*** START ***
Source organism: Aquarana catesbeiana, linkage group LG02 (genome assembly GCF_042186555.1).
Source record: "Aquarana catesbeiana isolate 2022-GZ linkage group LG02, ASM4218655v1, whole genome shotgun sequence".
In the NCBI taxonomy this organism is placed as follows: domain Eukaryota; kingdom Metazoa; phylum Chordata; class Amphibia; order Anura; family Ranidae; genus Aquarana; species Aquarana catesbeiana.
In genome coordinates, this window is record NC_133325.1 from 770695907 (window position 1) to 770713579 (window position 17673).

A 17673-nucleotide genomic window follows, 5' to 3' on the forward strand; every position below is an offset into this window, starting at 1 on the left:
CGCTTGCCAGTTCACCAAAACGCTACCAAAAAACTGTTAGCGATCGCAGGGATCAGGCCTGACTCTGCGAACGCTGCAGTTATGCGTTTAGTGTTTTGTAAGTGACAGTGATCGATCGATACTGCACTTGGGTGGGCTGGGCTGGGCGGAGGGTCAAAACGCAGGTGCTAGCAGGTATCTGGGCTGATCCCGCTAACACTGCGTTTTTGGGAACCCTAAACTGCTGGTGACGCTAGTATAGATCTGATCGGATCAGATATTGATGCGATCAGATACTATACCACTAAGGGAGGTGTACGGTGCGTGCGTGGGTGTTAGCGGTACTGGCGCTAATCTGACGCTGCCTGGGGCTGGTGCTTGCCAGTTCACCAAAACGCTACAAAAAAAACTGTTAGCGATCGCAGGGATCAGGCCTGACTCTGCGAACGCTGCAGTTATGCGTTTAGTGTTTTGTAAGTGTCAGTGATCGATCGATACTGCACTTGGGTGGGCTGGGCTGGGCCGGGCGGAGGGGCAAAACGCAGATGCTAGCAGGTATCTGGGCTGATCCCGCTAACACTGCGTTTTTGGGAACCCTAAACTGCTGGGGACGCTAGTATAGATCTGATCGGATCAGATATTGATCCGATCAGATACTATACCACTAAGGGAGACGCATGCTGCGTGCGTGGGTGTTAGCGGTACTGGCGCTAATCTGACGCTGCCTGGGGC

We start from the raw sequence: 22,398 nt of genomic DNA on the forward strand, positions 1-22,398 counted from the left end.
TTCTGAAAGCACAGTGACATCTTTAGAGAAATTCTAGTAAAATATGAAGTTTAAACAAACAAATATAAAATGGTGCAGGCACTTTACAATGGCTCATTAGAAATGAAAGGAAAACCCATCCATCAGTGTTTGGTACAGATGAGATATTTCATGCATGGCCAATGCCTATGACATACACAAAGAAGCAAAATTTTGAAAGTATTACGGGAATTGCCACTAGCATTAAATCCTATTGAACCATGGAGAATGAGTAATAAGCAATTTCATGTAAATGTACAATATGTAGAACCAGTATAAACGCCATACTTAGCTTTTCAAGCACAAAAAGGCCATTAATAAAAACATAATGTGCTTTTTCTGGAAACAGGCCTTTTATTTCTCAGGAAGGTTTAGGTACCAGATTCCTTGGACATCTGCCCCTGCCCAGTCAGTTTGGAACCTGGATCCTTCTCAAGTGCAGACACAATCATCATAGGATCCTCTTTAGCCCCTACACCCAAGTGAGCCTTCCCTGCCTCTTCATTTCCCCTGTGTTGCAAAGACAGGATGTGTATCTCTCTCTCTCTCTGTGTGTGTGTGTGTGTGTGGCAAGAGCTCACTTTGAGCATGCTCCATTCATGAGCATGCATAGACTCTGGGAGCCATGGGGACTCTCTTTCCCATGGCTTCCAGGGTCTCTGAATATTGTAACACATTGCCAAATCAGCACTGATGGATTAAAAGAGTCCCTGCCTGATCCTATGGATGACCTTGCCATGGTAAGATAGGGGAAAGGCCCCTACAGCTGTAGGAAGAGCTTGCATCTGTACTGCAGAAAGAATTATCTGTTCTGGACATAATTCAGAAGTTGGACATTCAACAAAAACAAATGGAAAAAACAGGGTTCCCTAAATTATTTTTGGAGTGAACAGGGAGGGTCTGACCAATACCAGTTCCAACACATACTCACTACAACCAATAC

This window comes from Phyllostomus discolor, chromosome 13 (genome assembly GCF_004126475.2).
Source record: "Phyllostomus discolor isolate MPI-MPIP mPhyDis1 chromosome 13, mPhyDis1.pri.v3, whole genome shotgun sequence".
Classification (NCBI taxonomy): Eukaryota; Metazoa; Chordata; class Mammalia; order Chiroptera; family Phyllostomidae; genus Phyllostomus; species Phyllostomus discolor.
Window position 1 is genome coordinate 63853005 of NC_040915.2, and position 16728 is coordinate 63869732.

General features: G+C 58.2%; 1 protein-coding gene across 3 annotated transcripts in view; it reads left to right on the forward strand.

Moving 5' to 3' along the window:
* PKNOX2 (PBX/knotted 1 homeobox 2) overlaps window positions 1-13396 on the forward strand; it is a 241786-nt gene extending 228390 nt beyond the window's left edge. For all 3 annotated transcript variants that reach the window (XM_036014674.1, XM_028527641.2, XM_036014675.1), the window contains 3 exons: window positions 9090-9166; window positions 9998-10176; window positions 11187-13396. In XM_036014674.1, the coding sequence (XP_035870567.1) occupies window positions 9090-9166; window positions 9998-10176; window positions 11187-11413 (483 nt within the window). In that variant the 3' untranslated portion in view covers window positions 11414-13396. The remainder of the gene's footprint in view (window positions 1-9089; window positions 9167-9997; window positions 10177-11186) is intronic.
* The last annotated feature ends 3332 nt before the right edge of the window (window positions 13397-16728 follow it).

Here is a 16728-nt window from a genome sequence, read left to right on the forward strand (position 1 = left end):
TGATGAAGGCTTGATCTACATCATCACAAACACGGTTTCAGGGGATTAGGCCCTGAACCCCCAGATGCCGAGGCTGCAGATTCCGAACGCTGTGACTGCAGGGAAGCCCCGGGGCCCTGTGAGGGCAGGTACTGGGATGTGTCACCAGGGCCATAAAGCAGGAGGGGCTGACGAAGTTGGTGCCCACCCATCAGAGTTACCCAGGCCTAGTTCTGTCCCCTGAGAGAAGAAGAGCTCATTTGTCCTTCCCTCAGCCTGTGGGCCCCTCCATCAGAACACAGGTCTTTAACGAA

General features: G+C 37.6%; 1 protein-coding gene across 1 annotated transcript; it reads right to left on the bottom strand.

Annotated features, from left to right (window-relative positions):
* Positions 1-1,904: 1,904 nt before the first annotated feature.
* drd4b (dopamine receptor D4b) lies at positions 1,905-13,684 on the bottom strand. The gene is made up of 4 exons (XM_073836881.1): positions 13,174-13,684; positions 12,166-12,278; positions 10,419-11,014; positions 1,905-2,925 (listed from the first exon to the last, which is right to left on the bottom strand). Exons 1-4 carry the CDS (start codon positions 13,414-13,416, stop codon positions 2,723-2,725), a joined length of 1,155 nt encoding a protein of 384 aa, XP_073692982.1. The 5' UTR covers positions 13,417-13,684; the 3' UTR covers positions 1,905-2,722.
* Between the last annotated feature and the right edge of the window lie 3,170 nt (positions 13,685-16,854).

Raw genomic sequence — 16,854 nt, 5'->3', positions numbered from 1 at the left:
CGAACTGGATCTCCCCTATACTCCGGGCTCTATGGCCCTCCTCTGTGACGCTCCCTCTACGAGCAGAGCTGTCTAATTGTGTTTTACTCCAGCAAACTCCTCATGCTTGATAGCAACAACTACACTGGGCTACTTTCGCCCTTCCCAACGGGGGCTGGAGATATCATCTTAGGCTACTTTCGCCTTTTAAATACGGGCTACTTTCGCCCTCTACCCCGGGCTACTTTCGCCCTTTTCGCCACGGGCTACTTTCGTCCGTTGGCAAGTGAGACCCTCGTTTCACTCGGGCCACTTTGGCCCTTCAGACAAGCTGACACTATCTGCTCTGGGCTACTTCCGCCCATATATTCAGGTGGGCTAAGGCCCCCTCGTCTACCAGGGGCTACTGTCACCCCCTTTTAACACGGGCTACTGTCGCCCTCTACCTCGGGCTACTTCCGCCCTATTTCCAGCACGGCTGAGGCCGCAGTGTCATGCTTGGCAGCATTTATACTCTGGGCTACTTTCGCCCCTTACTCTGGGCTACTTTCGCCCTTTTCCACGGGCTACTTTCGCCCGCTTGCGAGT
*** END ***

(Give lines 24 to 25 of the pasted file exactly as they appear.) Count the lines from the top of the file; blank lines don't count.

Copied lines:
Raw genomic sequence — 16,854 nt, 5'->3', positions numbered from 1 at the left:
CGAACTGGATCTCCCCTATACTCCGGGCTCTATGGCCCTCCTCTGTGACGCTCCCTCTACGAGCAGAGCTGTCTAATTGTGTTTTACTCCAGCAAACTCCTCATGCTTGATAGCAACAACTACACTGGGCTACTTTCGCCCTTCCCAACGGGGGCTGGAGATATCATCTTAGGCTACTTTCGCCTTTTAAATACGGGCTACTTTCGCCCTCTACCCCGGGCTACTTTCGCCCTTTTCGCCACGGGCTACTTTCGTCCGTTGGCAAGTGAGACCCTCGTTTCACTCGGGCCACTTTGGCCCTTCAGACAAGCTGACACTATCTGCTCTGGGCTACTTCCGCCCATATATTCAGGTGGGCTAAGGCCCCCTCGTCTACCAGGGGCTACTGTCACCCCCTTTTAACACGGGCTACTGTCGCCCTCTACCTCGGGCTACTTCCGCCCTATTTCCAGCACGGCTGAGGCCGCAGTGTCATGCTTGGCAGCATTTATACTCTGGGCTACTTTCGCCCCTTACTCTGGGCTACTTTCGCCCTTTTCCACGGGCTACTTTCGCCCGCTTGCGAGT